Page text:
Free breast screening through mammograms has helped lift survival rates from breast cancer in the ACT over the past 20 years, but women should never be complacent about breast changes - even if they have had a clear mammogram.
Women under 50 and those with dense breast tissue are at a higher risk of a mammogram not identifying potential cancers and need to be more alert for lumps - particularly if they have a family history of the disease.
The clinical co-ordinator of BreastScreen ACT, Anne Bicknell, said mammography was the most effective way to detect cancer in healthy women between 50 and 74 and had reduced the mortality rate of breast cancer by up to 30 per cent.
But it was not a failsafe test and women going through the screening process were urged to seek medical advice on any breast changes, even if their mammogram came back clear.
Radiologist Jeremy Price said breast image specialists in Australia were reconsidering how they dealt with breast density and mammography screening among younger women, given legislative changes in the US.
Some American states have legislated that women with dense breast tissue are warned that mammograms may be less effective and that they should seek supplemental screening with either MRI or ultrasound.
This followed the efforts of American Nancy Cappello, who was diagnosed with breast cancer in 2003 despite having a clear mammogram. She set up the areyoudense.org website to begin lobbying for change.
Dr Bicknell said there was clear acknowledgement that a mammogram was not a failsafe test and women were advised during the mammogram, and again in writing after receiving their results, that any breast changes should be checked by a professional.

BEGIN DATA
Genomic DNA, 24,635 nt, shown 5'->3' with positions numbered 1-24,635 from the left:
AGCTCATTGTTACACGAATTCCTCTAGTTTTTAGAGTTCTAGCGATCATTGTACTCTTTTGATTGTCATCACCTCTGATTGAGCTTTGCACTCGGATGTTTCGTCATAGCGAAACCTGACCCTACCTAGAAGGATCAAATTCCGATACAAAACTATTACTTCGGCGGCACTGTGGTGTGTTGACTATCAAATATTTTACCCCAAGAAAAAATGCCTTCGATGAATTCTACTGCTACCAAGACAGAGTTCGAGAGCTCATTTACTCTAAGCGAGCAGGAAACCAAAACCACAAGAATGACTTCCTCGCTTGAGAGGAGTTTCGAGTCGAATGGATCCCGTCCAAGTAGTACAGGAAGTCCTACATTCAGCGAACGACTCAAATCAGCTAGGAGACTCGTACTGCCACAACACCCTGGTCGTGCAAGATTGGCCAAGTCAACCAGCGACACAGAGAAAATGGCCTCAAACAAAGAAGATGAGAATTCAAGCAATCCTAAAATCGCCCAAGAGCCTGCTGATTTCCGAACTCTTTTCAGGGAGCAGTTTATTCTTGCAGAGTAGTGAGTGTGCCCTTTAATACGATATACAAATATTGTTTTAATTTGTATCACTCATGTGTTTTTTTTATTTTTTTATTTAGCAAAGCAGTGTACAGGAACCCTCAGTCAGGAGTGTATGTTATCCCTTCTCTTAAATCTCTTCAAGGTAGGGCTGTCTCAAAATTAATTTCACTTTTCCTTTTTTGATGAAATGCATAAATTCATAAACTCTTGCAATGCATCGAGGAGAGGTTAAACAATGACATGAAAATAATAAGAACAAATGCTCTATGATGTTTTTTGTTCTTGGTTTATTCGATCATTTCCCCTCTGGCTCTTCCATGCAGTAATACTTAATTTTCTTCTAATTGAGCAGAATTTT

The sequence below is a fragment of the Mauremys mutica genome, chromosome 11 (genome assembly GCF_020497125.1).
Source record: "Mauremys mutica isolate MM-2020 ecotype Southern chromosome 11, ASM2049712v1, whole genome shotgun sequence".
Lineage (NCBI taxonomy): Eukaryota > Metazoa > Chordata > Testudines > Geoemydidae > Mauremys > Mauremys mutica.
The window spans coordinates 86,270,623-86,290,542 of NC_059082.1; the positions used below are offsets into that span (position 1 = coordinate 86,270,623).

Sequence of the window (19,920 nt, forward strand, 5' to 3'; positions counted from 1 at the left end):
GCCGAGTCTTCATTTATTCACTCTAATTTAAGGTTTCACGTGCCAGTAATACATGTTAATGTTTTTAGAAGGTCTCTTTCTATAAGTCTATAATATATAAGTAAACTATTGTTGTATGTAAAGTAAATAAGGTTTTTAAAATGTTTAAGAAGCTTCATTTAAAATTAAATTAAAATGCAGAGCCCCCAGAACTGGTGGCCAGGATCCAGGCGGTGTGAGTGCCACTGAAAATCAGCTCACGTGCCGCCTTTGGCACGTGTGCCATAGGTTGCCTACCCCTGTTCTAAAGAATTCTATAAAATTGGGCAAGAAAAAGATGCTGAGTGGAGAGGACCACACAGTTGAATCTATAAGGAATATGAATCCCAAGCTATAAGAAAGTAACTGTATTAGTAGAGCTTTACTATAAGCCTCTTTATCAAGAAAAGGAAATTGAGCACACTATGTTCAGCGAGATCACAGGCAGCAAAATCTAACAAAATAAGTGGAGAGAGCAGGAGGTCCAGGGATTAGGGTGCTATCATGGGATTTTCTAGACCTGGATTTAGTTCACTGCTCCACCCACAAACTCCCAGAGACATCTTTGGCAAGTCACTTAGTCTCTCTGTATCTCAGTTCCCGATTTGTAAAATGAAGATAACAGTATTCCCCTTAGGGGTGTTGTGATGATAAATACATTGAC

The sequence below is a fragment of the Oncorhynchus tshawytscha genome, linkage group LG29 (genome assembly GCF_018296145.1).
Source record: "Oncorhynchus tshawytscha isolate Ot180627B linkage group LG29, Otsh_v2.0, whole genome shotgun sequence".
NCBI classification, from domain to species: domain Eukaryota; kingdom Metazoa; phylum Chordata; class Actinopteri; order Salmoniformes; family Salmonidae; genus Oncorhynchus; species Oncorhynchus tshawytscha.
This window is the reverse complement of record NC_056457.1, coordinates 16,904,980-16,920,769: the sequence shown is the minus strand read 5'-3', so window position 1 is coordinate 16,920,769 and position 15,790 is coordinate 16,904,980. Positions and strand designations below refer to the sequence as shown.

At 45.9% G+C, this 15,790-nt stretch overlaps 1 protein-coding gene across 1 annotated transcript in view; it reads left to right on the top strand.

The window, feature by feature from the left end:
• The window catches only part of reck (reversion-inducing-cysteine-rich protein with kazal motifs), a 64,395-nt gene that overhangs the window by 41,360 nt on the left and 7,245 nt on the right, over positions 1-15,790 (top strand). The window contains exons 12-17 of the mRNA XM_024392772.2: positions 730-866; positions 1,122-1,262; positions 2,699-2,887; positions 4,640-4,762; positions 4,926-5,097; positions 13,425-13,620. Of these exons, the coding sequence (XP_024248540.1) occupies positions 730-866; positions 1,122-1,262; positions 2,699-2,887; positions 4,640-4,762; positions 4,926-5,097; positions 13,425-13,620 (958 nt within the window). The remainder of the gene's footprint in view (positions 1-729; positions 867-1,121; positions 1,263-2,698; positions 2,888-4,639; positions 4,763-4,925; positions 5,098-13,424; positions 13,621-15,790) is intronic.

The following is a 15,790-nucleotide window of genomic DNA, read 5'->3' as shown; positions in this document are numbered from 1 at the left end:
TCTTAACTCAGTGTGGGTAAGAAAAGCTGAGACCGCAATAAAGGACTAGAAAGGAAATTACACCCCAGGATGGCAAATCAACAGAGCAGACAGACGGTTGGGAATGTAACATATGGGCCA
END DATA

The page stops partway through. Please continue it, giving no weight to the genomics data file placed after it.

"Women do need to be aware of any breast changes even if they receive a normal result,'' Dr Bicknell said.
''If they find a lump or notice changes to their breast, we advise them to go straight to their doctor for review as further tests may be required."
The sensitivity of screening mammography in the target age group was about 90 per cent as not all cancers could be detected.
Dr Price said women with dense breast tissue needed to be more wary of the limitations of mammograms.
"The inconvenient truth here is that the sensitivity, or detection rate, of x-ray mammography falls to well under 50 per cent in the densest breasts so only half of the cancers that might be present are likely to be detected," Dr Price said.
"Guidelines generally recommend avoiding mammography at least until the mid-30s and there is still some debate about whether routine screening mammography is worthwhile in the 40 to 50 age group."
MRI was not offered as part of routine screening in the population of women eligible for the BreastScreen program.
Women considered at a higher risk of developing breast cancer because
of a strong family history of the disease were referred for risk assessment through the Canberra Hospital Genetic Counselling Service.
They were encouraged to attend for annual screening and benefited from a tailored screening strategy which may include ultrasound and MRI. Since 2009, annual breast MRI has only been covered by a Medicare rebate for women under the age of 50 who face the highest risk of breast cancer based on family history.
Typically this would be a young woman who has at least two first- or second-degree relatives with breast cancer, with at least one of these diagnosed under the age of 40. Women who have tested positive for the faulty BRCA gene are also covered by Medicare.
Dr Price said women with a significant family history or who had extremely dense breasts and were under the age of 50 needed to consider whether to incorporate an MRI into their breast surveillance.
The MRI involves an injection of a contrast agent and lying still inside a magnet bore for about half an hour. These studies took some time to read and results might take a few days, Dr Price said.
The ACT has the highest early breast cancer detection rate and the highest five-year survival rate for breast cancer in Australia.